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Area codes 301 and 240

From Wikipedia, the free encyclopedia

Area codes 215, 267, and 445Area code 856Area code 484Area code 717Area code 814Area code 724Area code 202Area code 571Area codes 757 and 948Area code 302Area codes 410, 443, and 667Area code 304/681Area code 804Area code 434Area code 540area codes 240 and 301 possibly 308. These numbers are related to the main zip codes of Maryland.
Maryland consists of the red and blue areas. The red area indicates area codes 240 and 301. This map is clickable; click on any neighboring area code to go to the page for that code.

Area codes 301 and 240 are telephone area codes in the North American Numbering Plan (NANP) for the western part of the U.S. state of Maryland. The numbering plan area (NPA) comprises Maryland's portion of the Greater Washington, D.C. metro area, portions of southern Maryland, along with rural western Maryland. This includes the communities of Cumberland, Frederick, Hagerstown, Gaithersburg, Potomac, Bethesda, Rockville, Landover, Silver Spring, and Waldorf.


Area code 301 was one of the original area codes when the NANP was established in 1947. It served the entire state of Maryland.

Much of the Washington metropolitan area is part of a local calling area which is centered on the District's area code 202, and also extends into the suburban area in southern Maryland with 301 and Northern Virginia with area code 703. From 1947 to 1990, it was possible to dial any other telephone number in the metro area as a local call with only seven digits, not using an area code, irrespective of the home area code. The entire metro area was also reachable via long-distance services by dialing area code 202, for which purpose AT&T had established cross-referenced operator routing codes for all affected central offices.[1] For example, if 202-574 numbers were in use in the District or 703-574 numbers were in use in Northern Virginia, the corresponding 301-574 numbering block could only be assigned in areas considered a safe distance away from the capital, such as the Eastern Shore of Maryland.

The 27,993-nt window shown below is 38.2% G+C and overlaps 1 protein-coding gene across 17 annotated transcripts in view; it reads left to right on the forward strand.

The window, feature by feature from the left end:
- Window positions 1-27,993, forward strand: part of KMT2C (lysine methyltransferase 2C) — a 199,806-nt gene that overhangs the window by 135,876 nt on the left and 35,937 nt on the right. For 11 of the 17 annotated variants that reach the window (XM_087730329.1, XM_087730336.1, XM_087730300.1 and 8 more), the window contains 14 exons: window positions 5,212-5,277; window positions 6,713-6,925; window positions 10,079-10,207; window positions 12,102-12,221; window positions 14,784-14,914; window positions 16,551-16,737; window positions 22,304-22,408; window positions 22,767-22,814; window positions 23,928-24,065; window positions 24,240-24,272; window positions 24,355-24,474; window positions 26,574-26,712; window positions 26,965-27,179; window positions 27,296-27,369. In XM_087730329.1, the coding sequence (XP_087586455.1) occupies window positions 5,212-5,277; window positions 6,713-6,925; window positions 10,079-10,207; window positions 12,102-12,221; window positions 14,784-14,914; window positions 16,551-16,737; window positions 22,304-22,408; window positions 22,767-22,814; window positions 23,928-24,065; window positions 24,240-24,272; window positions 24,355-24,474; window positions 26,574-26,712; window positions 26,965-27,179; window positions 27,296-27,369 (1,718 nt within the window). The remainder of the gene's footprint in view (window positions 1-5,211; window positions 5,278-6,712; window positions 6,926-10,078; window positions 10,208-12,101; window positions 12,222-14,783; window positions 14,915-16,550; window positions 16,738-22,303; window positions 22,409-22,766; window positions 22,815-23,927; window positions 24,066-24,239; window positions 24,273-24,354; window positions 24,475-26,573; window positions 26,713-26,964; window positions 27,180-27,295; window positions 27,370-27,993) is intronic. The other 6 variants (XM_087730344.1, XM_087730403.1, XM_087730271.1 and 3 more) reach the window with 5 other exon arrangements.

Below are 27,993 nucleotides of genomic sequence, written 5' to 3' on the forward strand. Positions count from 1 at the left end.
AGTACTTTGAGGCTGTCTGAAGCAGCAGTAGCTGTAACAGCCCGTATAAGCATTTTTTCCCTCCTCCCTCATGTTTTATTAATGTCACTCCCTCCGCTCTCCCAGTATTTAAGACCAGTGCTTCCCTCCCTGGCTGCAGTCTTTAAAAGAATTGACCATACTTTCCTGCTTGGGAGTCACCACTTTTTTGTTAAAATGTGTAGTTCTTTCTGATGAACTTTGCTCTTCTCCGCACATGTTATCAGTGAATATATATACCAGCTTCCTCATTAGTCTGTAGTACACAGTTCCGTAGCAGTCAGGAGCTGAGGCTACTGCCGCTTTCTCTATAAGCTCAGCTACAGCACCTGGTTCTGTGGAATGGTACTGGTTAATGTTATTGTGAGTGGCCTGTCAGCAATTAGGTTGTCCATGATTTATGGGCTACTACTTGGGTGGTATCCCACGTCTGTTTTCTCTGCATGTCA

By the end of the 1980s, the Washington metropolitan area was running out of unassigned prefixes for new central offices. The only available prefixes could not be assigned without breaking seven-digit dialing in the region. With this in mind, the three local operating companies of The Chesapeake and Potomac Telephone Company (C&P Telephone, later part of Bell Atlantic and now Verizon) decided to mitigate this situation by ending the code protection scheme as of October 1, 1990, with the result that all local metro area calls between Maryland, the District of Columbia, and Virginia required dialing the area code for calls to another NPA. Area code 202 was no longer useable for suburban points. Local calls within Maryland did not require the area code.[2] Permissive dialing using the old dialing procedures continued from April 1, 1990, through October 1.[3]

Despite the overall growth of the Baltimore–Washington metropolitan area, 301 remained the exclusive area code for Maryland for 44 years, making Maryland one of the largest states with a single area code. By the end of the 1980s, however, it became apparent that breaking seven-digit dialing in the Washington area would not free up enough numbers north of the Potomac River to stave off the immediate need for a new area code.

Baltimore and the Eastern Shore were split off as area code 410 on October 6, 1991. The split largely followed metro area lines. However, part of Howard County, which is recognized as part of the Baltimore area, stayed in 301, while the rest shifted to 410.[4] Normally, when an area code is split, the largest city in the old numbering plan area retains the existing area code—in this case, Baltimore. However, Bell Atlantic wanted to spare the large number of federal agencies on the Maryland side of the metro from the expense and disruption of changing their numbers.